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A Chorus of Carols.

November 30, 2014

A_CHRISTMAS_CAROL_927-65_RMODA Christmas Carol at Zombie Joe’s Underground Theatre begins with a Steam Punk Chorus singing many the traditional carols of the season. To these seemingly straight forward renditions, ZJU ads a dash of winter spice to the mix, in the form of comedy. The Steam Punk Chorus adds this dash of comedy through their gestures, and emphasis on certain lines. Such as the men in the Chorus singing the line about all the men they haven’t kissed this year. There is even a bit of shiny distraction, with one member of the Chorus over using the tambourine, to the distraction of others.

ChristmasCarol2014@ZJU_SteamPunkChorusThe use of music plays a key role in this rendition of A Christmas Carol. Throughout the Play, at key moments, transitions, or scene changes classic carols fill the air. Not only does music fill the air, live violin music provided by Lara Lihiya strikes powerful emotional cords. Music is a powerful tool in storytelling; it can set the mood, provide the undercurrent of emotion for a scene, or draw the threads of the story together. While it’s a powerful tool, it needs to be used judiciously, its magic subtle. Denise Devin (director) wove the carols through the show beautifully. The music showing up, and fading out in just the right places. Speaking of fading in and out, the “curtain” used between scenes was brilliant. Aside from using the darkness of the black box theatre; the Steam Punk Chorus came out with dim spheres of light, acting as spirits singing to us, guiding us from scene to scene. The pitch black, with dim spheres and song added a magical quality to the transitions.

I mentioned earlier that the Steam Punk Chorus brought a dash of comedy to their carols. This dash of comedy continued throughout the entire show. A Christmas Carol is a powerful story, of hope and redemption. While powerful and moving, it can be a dry affair, Victorian London wasn’t known for its humour. Denise’s adaptation added just the right level of humour to elicit laughs from the audience, while still keeping the poignant power of Dickens’ story intact. From a very flamboyant Spirit of Christmas Present (Denise Devin), to Fred (AJ Sclafani) doing card tricks, from time to time. Humour ran throughout the show, while not distracting from the story. It allowed the audience to connect with the characters that much more, I feel. You can’t help but connect with someone when the make you laugh, put a smile on your face.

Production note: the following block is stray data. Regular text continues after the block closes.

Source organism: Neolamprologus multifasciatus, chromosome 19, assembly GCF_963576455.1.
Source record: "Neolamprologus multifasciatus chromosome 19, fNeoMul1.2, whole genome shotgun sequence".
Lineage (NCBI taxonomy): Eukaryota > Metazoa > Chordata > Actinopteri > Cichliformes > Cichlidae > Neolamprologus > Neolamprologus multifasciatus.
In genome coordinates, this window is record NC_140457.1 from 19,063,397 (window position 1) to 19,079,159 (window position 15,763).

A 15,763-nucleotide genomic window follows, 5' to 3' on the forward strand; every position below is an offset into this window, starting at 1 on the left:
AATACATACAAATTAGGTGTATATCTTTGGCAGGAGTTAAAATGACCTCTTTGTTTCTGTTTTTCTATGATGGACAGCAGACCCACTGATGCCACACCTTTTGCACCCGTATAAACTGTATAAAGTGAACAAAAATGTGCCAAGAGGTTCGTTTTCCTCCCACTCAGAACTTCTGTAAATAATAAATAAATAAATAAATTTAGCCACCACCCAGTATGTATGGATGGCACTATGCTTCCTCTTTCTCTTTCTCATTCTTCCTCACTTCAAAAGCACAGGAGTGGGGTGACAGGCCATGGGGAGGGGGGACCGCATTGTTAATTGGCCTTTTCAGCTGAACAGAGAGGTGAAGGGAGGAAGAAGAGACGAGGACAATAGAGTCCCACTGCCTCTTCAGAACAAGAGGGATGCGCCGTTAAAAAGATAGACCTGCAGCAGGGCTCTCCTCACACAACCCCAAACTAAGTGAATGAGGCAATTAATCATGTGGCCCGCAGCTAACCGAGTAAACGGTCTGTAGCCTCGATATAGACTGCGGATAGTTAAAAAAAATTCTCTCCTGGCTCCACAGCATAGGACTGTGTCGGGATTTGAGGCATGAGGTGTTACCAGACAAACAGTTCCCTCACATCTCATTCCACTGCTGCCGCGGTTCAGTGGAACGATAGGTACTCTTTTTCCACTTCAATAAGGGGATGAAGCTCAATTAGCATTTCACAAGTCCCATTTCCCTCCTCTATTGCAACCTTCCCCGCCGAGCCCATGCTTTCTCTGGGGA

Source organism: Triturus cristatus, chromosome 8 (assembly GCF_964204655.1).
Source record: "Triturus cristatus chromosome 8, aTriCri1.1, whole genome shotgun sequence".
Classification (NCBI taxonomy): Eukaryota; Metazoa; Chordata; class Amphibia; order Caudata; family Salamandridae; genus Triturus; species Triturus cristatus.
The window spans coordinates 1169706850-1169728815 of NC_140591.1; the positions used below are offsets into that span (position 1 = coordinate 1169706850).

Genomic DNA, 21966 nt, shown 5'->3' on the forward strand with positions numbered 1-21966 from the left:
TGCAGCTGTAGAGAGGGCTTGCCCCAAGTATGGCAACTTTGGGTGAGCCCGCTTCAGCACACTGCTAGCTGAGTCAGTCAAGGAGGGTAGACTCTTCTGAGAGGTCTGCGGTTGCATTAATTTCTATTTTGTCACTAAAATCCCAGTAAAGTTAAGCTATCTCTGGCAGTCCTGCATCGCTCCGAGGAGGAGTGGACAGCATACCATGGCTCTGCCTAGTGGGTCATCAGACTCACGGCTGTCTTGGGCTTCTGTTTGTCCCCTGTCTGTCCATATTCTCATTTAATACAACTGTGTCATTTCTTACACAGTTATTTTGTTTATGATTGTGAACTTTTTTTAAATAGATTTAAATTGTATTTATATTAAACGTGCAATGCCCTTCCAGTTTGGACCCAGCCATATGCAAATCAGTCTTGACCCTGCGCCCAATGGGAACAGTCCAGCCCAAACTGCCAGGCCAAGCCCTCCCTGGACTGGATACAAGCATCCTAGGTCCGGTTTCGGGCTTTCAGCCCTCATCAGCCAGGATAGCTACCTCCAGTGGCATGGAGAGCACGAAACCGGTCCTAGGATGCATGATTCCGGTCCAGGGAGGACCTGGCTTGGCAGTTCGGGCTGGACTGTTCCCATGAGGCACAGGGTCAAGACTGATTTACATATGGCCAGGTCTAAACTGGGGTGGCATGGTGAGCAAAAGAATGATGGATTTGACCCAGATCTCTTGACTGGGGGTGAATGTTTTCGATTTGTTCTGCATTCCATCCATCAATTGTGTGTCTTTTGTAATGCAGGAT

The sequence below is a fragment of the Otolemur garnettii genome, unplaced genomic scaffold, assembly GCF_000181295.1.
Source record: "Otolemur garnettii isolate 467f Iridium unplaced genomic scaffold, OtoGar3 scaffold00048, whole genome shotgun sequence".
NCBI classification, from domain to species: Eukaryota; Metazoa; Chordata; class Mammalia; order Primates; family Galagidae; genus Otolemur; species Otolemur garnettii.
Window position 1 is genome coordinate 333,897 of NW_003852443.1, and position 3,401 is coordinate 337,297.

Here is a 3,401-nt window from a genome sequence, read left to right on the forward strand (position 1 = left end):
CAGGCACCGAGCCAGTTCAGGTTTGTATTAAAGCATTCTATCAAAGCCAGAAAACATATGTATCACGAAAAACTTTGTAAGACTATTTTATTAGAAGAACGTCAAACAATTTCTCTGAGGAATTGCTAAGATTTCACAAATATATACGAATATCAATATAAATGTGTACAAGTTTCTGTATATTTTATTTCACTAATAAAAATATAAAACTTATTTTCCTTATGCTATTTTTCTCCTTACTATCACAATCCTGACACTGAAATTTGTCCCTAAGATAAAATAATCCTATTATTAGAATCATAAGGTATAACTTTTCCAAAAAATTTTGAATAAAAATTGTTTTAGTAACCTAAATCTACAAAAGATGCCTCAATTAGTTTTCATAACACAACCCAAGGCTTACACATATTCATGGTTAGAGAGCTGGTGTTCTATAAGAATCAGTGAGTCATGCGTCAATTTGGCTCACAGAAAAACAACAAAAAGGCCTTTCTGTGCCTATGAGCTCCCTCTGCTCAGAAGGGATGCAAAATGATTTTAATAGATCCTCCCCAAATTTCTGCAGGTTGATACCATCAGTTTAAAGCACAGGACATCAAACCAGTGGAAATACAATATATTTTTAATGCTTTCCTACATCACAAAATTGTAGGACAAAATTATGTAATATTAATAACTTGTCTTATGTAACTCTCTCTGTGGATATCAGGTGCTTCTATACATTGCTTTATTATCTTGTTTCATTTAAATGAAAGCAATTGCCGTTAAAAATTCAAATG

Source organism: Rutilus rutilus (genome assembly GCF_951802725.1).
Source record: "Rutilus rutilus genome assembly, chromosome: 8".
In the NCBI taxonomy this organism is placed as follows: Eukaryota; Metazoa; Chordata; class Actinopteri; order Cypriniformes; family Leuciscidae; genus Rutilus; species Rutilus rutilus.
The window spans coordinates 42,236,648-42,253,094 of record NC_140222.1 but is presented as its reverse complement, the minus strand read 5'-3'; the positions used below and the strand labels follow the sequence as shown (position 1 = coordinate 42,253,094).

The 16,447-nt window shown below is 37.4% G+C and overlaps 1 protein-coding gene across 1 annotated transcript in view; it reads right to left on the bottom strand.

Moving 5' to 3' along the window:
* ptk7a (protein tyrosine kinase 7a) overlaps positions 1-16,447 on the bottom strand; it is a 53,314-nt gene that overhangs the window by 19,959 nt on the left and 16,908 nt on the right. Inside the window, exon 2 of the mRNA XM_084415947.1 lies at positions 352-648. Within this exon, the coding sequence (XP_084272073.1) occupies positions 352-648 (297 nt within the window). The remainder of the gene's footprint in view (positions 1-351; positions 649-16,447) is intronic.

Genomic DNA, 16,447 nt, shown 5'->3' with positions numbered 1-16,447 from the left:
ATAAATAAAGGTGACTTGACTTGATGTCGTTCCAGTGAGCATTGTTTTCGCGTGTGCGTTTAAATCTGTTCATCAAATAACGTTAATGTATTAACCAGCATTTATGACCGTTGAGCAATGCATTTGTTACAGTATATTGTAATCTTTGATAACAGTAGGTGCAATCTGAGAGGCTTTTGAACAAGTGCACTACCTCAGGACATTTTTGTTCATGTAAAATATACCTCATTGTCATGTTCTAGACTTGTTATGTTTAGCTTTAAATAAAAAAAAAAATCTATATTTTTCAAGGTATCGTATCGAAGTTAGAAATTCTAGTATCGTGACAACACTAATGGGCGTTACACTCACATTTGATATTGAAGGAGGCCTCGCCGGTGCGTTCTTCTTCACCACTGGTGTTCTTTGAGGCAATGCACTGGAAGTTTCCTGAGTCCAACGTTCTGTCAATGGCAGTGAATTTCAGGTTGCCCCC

The acting was also on point. Mrs. Cratchit (Redetha Deason) personified a Victorian wife, loving dutiful, even though she has a strong will of her own. Redetha brought this to the surface quite nicely. You could feel the force of her presence tempered with her affections for Bob Cratchit (Jason Britt). Speaking of Bob, you felt his pain, and his determination to keep a stiff upper lip. Worse still, emotionally speaking, you could see that stiff upper lip quiver and crumble when the Spirit of Christmas Yet to Come allows Scrooge (Sebastian Munoz) to look upon the Cratchit’s. Bob is devastated by the loss of Tiny Tim (Courtney Drumm), it’s etched on his face, his movement, and echoes in his voice.

Scenes with Tiny Tim are a joy to watch, Courtney brings life and vibrance to Tiny Tim. Tiny Tim is alwasye hopeful, and you can sense that though Courtney. The star of the show is of course Scrooge. Sebastian brings Scrooge to life, nailing down the transformation he undergoes through his journey. From miserly, through fearful, to hopeful and begging, eventually winding up a changed man. All without a makeup change. Sebastian brings about this change through posture, mannerisms, and a gradual change in his voice. He goes through such a wide array of emotional voice modulation, it’s powerful.

I should not be surprised, that Zombie Joe’s Underground Theatre delivered a powerful performance. In a way I’m not, and I am. ZJU are masters of the macabre, and avante garde. They are so good at the edgy fringe of theatre that it’s easy to forget, they are also a proper playhouse, with talented writers, directors, and actors. I think this is a good thing in a way. One gets so used to the macabre, and strange, that when a classical work is put forward it’s that much more powerful, because they can consistently deliver powerful classical theatre. It’s a treat to be reminded how talented and versatile the folks at Zombie Joe’s Underground Theatre Group are.


A Christmas Carol (adapted and directed by Denise Devin) runs Saturdays and Sundays through December 28th in North Hollywood.

For more information please visit

All Photos Credit: Zombie Joe’s Underground.

From → Reviews

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